As you pass along the monumental base of Wilhelm’s Portland Memorial Funeral Home, crane your neck to admire its gigantic mural of Oaks Bottom beasties, from great blue heron to muskrat, that’s so prominent to eastbound travelers over the Sellwood Bridge just south.
Hang a left at a fork in the trail and cut through an airy cottonwood grove to join the Springwater Corridor, which here shadows the railroad that cleaves the Oaks Bottom wetlands from the Willamette River. Kayakers and powerboat anglers ply the waters between the riverbanks and Hardtack Island as you stroll south on the Springwater blacktop, joggers and bicycles (politely) whizzing past you. Before long you’re coming full circle, strolling along the western edge of Wapato Marsh.
Hit the Springwater’s junction with Spokane Street, and your starting point of Sellwood Park’s close at hand—from which you’re perfectly poised to grab a coffee or a pint on the streets of Sellwood
Elk Rock Island
Distance: ~1 mile
Wild riverfront isn’t all that easy to come by in the Portland metro area, but it’s out there. From early summer to late autumn, when the Willamette’s flow is low enough to expose the low, puddled bridge of rock connecting it to the Milwaukie mainland, Elk Rock Island lets you experience a rugged, woodsy shore that almost feels like a tiny displaced chunk of Washington’s San Juan Islands.
Elk Rock Island marks a mostly wooded outcrop of Waverly Heights Basalt—at 40-odd million years old, the oldest exposed rock in Portland. Follow the paths hugging the island’s shoreline: rocky, mossy benches on the south and west, a steep timbered bluff on the north. As you make your way westward, admire the plentiful Pacific madrones that pepper the island’s rim: one of the prettiest native trees of Western Oregon with its peeling orange bark and tropical-looking evergreen leaves.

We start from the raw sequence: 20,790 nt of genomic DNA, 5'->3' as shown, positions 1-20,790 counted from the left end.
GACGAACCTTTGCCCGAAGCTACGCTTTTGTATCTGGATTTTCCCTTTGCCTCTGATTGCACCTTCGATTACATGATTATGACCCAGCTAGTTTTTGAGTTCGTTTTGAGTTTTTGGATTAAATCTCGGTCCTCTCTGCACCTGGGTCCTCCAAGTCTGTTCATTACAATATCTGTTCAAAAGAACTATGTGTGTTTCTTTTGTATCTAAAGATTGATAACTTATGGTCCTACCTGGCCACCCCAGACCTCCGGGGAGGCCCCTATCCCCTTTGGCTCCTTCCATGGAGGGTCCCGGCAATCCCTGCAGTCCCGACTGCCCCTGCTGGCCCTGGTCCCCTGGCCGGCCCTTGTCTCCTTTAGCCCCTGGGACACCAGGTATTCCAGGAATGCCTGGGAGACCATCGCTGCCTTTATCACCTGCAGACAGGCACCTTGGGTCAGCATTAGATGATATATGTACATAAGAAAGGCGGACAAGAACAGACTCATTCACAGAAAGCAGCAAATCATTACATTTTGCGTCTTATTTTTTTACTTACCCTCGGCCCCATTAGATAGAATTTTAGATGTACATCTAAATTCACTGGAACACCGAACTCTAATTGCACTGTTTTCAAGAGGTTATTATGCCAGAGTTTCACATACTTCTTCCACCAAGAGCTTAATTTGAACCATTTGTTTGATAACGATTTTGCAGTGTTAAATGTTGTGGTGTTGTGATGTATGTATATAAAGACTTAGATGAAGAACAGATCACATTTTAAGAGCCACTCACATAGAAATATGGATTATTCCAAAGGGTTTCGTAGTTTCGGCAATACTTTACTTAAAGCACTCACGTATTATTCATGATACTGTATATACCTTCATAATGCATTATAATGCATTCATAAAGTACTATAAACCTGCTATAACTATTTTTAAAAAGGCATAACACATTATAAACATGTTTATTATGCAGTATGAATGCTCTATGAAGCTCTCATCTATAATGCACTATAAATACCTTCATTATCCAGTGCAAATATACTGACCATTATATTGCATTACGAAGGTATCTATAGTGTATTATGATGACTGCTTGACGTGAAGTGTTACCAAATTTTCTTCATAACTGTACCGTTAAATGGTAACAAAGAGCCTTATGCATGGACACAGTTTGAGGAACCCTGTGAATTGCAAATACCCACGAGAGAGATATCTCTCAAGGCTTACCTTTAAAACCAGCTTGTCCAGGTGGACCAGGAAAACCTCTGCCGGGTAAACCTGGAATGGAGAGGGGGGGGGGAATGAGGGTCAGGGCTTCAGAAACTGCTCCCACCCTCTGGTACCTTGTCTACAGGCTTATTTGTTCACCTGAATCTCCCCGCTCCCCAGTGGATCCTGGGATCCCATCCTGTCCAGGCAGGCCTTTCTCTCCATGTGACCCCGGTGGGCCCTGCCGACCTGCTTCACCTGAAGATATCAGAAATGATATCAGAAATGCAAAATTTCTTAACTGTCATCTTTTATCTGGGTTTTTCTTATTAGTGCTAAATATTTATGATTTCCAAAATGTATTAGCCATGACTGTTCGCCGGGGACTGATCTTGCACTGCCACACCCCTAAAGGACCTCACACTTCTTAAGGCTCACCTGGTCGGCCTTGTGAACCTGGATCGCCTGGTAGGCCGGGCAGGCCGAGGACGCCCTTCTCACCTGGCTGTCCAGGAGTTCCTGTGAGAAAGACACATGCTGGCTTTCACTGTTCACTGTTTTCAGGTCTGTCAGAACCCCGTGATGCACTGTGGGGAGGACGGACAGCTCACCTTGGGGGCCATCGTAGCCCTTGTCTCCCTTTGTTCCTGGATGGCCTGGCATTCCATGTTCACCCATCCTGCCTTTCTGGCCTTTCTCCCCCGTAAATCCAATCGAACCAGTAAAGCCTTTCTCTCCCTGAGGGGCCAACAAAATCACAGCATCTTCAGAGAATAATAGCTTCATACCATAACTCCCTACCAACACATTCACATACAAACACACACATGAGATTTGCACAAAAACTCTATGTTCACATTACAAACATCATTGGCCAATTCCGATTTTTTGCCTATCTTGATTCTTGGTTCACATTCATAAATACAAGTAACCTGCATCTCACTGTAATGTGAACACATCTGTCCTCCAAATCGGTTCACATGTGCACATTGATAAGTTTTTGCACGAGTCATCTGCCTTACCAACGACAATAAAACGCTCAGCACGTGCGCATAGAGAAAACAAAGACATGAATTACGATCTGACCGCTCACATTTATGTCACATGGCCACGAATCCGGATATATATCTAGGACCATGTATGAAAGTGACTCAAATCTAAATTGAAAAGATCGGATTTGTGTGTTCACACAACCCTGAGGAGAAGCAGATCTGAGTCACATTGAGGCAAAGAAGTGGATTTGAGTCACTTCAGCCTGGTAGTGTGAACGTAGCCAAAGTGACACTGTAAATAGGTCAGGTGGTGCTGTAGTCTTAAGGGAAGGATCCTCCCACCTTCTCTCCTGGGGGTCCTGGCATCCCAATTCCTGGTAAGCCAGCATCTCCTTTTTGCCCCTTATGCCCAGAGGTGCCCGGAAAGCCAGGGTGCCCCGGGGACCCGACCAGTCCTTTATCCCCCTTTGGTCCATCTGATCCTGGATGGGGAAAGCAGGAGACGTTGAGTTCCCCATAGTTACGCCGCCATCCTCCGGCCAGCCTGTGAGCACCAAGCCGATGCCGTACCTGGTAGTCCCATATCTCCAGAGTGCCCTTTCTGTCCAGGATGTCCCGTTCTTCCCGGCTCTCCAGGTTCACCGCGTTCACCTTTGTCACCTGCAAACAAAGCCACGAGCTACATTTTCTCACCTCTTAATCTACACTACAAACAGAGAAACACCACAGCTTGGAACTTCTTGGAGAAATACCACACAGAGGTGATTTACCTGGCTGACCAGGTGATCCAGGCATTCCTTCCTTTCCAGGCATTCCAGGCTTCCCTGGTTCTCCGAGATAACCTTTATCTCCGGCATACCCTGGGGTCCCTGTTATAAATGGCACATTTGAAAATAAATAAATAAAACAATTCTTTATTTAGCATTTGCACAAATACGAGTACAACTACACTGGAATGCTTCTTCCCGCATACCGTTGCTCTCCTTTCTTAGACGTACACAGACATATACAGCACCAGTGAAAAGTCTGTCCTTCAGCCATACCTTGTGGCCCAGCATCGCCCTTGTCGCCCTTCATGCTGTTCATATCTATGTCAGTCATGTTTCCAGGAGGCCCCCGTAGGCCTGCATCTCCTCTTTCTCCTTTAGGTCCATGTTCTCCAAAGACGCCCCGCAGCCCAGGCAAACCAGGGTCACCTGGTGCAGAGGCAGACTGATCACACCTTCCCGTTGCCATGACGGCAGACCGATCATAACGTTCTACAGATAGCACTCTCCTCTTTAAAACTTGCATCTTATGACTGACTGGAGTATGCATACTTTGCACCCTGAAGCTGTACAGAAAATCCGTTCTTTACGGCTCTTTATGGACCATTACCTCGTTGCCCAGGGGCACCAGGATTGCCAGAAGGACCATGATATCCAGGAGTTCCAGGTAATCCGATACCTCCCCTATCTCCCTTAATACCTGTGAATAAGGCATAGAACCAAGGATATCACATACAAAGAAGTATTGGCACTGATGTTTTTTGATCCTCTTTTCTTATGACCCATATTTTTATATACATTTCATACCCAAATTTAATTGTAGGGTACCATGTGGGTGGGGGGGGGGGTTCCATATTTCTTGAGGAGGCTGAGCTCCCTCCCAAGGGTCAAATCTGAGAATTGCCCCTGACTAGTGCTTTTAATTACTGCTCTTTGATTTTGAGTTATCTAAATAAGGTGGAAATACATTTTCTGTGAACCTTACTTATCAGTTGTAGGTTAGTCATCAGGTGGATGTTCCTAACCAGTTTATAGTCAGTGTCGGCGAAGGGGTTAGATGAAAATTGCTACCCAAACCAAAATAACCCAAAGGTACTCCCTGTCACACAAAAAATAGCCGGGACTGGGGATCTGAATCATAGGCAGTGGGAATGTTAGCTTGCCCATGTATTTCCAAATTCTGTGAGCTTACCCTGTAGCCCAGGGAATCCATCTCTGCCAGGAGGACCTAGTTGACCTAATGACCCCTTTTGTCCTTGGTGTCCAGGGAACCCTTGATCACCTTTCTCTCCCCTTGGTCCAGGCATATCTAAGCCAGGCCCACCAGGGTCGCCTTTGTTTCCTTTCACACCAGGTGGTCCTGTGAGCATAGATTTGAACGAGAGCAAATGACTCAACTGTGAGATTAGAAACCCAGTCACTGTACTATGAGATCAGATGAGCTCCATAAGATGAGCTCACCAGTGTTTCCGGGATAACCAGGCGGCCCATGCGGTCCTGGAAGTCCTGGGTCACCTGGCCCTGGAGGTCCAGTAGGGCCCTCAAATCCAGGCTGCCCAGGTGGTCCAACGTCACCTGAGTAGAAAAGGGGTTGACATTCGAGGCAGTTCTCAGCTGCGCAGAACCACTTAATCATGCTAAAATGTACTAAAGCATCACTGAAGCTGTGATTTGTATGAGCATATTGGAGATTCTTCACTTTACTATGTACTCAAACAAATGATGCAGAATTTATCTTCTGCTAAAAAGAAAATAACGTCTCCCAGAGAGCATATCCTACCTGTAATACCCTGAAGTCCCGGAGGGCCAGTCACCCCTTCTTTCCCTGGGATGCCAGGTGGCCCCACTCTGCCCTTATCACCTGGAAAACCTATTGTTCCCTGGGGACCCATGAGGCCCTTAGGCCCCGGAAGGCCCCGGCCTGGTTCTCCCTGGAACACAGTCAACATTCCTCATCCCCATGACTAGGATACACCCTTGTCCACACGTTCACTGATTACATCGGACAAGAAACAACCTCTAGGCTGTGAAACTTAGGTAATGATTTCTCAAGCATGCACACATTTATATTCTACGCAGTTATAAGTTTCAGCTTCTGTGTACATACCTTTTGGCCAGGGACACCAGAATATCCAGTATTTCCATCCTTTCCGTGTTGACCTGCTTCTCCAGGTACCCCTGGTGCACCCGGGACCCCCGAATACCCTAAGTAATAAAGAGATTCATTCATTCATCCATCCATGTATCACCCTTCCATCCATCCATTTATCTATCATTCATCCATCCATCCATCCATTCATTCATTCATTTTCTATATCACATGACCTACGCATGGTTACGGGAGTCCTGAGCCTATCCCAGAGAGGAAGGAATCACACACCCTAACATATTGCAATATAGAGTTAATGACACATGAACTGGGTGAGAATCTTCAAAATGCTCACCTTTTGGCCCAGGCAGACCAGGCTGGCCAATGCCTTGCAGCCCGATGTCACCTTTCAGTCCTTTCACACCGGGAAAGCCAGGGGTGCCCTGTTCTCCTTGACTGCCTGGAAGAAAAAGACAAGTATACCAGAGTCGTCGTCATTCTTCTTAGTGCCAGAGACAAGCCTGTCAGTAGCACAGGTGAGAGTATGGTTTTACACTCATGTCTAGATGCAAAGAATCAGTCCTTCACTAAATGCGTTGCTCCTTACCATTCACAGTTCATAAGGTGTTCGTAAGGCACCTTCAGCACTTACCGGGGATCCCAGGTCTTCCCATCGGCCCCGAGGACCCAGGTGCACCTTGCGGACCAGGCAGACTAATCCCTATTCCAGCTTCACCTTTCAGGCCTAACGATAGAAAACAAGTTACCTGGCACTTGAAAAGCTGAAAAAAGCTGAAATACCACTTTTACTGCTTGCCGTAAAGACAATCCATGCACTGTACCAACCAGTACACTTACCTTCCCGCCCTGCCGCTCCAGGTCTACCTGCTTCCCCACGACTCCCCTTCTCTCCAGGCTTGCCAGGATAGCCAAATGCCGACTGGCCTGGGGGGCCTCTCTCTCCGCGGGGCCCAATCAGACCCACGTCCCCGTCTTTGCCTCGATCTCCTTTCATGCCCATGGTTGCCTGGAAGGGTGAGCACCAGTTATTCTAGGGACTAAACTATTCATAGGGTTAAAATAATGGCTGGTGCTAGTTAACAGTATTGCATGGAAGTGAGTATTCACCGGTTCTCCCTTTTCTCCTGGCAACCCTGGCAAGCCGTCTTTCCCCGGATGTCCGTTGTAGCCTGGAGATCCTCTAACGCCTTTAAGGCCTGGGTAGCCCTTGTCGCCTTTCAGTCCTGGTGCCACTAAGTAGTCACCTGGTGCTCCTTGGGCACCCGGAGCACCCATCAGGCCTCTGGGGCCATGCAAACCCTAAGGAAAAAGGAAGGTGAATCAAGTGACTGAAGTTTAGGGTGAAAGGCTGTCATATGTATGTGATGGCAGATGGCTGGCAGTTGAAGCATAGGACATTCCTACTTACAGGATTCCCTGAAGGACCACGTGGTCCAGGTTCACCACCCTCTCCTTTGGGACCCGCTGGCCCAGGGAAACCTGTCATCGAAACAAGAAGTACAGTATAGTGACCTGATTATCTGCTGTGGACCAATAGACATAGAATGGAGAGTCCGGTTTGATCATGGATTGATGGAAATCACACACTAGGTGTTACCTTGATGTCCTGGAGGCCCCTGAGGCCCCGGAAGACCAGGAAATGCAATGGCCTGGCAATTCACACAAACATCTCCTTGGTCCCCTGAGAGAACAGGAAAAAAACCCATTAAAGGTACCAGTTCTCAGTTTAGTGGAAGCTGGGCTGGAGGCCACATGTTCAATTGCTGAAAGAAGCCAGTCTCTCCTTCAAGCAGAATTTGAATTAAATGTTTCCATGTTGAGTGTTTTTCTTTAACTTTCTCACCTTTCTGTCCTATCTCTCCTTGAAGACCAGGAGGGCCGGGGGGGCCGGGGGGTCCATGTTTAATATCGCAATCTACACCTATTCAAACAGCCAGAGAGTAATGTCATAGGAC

From a willow-edged cove beach on the west side of the island, you’ll gaze across the Willamette to the steep western shores—including the cliff for which the isle is named: Elk Rock, over which the Atfalati Indians are said to have driven Roosevelt elk. (Sometime, take in the opposite view of Elk Rock Island from the clifftop, part of Elk Rock Gardens of the Bishop’s Close off Highway 43.
Distance: Varies (Mountain View Trail: 0.7 miles)
A sunny afternoon in Outer Southeast Portland finds you gently switchbacking up the grassy shoulders of Powell Butte, primed by the parking lot’s already-impressive vista to drink in, up top, one of the city’s finest panoramas.
It’s breezy—as it often is on this 630-foot hill, not all that far from the mouth of the Columbia River Gorge—and the skies dance with birds of prey: red-tailed hawks on high, kestrels hanging in midair, northern harriers wobbling low over the golden sward of this former pastureland. You hike through the summit’s old orchard of walnut trees and—here you are, up at the mountain locator labeling the spectacular lineup of peaks roughing up the skyline.
You thrill at the parade of High Cascade snow peaks: flat-topped Mount St. Helens, three-horned Mount Adams, the rugged cone of Mount Hood, the distant fang of Mount Jefferson. Once you’re able to tear your gaze from those glistening snowfields, you admire other prominent Cascade Range knobs and ridges: the barren face of Silver Star Mountain, the gentle swell of Larch Mountain, the fist of Table Rock. To a greater degree than nearly any other Rose City vantage, you feel right at the hub of Portland’s geography: gazing from the Columbia Gorge to the West Hills, from the Clackamas highlands out to the wine-country crest of the Chehalem Mountains—and yet farther to the Coast Range.
This showstopper of a view, delivered by the pastoral openness of Powell Butte’s crown compared to other East Portland heights like Tabor, makes a worthy destination all its own. But miles of other hiking trails may well call you down into the oak savannas and mixed forests of Powell Butte’s lower flanks, which to the south skirt the Springwater Corridor